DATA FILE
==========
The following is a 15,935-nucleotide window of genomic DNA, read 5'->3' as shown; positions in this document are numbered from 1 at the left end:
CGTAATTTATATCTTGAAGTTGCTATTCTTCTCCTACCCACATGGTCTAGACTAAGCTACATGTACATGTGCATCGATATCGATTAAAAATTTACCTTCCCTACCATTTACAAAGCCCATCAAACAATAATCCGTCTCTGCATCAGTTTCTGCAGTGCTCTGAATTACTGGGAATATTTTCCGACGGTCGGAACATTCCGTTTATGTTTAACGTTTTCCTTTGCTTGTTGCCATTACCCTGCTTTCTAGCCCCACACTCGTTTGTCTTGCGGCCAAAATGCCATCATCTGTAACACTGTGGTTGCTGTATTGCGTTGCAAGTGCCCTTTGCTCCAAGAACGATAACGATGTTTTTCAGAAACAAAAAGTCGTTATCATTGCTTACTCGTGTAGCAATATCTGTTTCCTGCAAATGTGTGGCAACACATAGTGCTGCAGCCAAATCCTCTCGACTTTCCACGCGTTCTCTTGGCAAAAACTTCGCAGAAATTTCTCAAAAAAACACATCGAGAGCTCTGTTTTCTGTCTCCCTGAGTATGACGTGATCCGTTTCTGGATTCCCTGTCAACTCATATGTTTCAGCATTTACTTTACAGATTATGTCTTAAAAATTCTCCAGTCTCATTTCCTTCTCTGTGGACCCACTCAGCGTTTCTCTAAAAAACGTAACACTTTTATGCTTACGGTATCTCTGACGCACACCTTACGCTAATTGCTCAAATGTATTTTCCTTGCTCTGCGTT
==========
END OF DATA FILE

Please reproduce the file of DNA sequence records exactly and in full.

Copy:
The following is a 15,935-nucleotide window of genomic DNA, read 5'->3' as shown; positions in this document are numbered from 1 at the left end:
CGTAATTTATATCTTGAAGTTGCTATTCTTCTCCTACCCACATGGTCTAGACTAAGCTACATGTACATGTGCATCGATATCGATTAAAAATTTACCTTCCCTACCATTTACAAAGCCCATCAAACAATAATCCGTCTCTGCATCAGTTTCTGCAGTGCTCTGAATTACTGGGAATATTTTCCGACGGTCGGAACATTCCGTTTATGTTTAACGTTTTCCTTTGCTTGTTGCCATTACCCTGCTTTCTAGCCCCACACTCGTTTGTCTTGCGGCCAAAATGCCATCATCTGTAACACTGTGGTTGCTGTATTGCGTTGCAAGTGCCCTTTGCTCCAAGAACGATAACGATGTTTTTCAGAAACAAAAAGTCGTTATCATTGCTTACTCGTGTAGCAATATCTGTTTCCTGCAAATGTGTGGCAACACATAGTGCTGCAGCCAAATCCTCTCGACTTTCCACGCGTTCTCTTGGCAAAAACTTCGCAGAAATTTCTCAAAAAAACACATCGAGAGCTCTGTTTTCTGTCTCCCTGAGTATGACGTGATCCGTTTCTGGATTCCCTGTCAACTCATATGTTTCAGCATTTACTTTACAGATTATGTCTTAAAAATTCTCCAGTCTCATTTCCTTCTCTGTGGACCCACTCAGCGTTTCTCTAAAAAACGTAACACTTTTATGCTTACGGTATCTCTGACGCACACCTTACGCTAATTGCTCAAATGTATTTTCCTTGCTCTGCGTT